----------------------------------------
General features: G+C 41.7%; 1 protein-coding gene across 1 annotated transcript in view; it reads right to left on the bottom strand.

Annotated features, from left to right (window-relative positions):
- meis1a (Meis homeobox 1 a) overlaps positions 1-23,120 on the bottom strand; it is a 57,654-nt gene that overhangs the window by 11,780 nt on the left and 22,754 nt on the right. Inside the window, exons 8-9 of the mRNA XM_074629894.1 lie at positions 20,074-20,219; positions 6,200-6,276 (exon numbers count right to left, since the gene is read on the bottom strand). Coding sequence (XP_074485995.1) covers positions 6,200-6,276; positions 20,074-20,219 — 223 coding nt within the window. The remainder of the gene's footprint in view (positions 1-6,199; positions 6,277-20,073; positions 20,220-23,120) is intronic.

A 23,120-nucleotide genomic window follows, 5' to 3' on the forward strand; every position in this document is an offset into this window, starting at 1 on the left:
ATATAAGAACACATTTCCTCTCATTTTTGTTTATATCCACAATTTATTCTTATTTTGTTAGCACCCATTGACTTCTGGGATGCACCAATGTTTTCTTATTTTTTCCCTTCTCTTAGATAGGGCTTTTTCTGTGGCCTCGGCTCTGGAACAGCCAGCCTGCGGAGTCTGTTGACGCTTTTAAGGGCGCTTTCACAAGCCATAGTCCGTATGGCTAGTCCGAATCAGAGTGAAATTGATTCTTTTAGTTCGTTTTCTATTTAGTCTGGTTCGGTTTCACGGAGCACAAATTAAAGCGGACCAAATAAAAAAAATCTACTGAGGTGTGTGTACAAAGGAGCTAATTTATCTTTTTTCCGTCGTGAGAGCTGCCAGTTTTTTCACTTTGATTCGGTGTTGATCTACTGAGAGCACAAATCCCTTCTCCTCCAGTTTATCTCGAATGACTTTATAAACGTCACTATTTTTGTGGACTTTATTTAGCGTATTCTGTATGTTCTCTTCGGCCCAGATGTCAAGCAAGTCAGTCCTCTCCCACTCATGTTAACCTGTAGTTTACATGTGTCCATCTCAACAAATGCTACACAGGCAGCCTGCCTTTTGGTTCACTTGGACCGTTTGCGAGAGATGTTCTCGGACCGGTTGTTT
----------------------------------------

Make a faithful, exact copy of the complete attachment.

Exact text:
General features: G+C 41.7%; 1 protein-coding gene across 1 annotated transcript in view; it reads right to left on the bottom strand.

Annotated features, from left to right (window-relative positions):
- meis1a (Meis homeobox 1 a) overlaps positions 1-23,120 on the bottom strand; it is a 57,654-nt gene that overhangs the window by 11,780 nt on the left and 22,754 nt on the right. Inside the window, exons 8-9 of the mRNA XM_074629894.1 lie at positions 20,074-20,219; positions 6,200-6,276 (exon numbers count right to left, since the gene is read on the bottom strand). Coding sequence (XP_074485995.1) covers positions 6,200-6,276; positions 20,074-20,219 — 223 coding nt within the window. The remainder of the gene's footprint in view (positions 1-6,199; positions 6,277-20,073; positions 20,220-23,120) is intronic.

A 23,120-nucleotide genomic window follows, 5' to 3' on the forward strand; every position in this document is an offset into this window, starting at 1 on the left:
ATATAAGAACACATTTCCTCTCATTTTTGTTTATATCCACAATTTATTCTTATTTTGTTAGCACCCATTGACTTCTGGGATGCACCAATGTTTTCTTATTTTTTCCCTTCTCTTAGATAGGGCTTTTTCTGTGGCCTCGGCTCTGGAACAGCCAGCCTGCGGAGTCTGTTGACGCTTTTAAGGGCGCTTTCACAAGCCATAGTCCGTATGGCTAGTCCGAATCAGAGTGAAATTGATTCTTTTAGTTCGTTTTCTATTTAGTCTGGTTCGGTTTCACGGAGCACAAATTAAAGCGGACCAAATAAAAAAAATCTACTGAGGTGTGTGTACAAAGGAGCTAATTTATCTTTTTTCCGTCGTGAGAGCTGCCAGTTTTTTCACTTTGATTCGGTGTTGATCTACTGAGAGCACAAATCCCTTCTCCTCCAGTTTATCTCGAATGACTTTATAAACGTCACTATTTTTGTGGACTTTATTTAGCGTATTCTGTATGTTCTCTTCGGCCCAGATGTCAAGCAAGTCAGTCCTCTCCCACTCATGTTAACCTGTAGTTTACATGTGTCCATCTCAACAAATGCTACACAGGCAGCCTGCCTTTTGGTTCACTTGGACCGTTTGCGAGAGATGTTCTCGGACCGGTTGTTT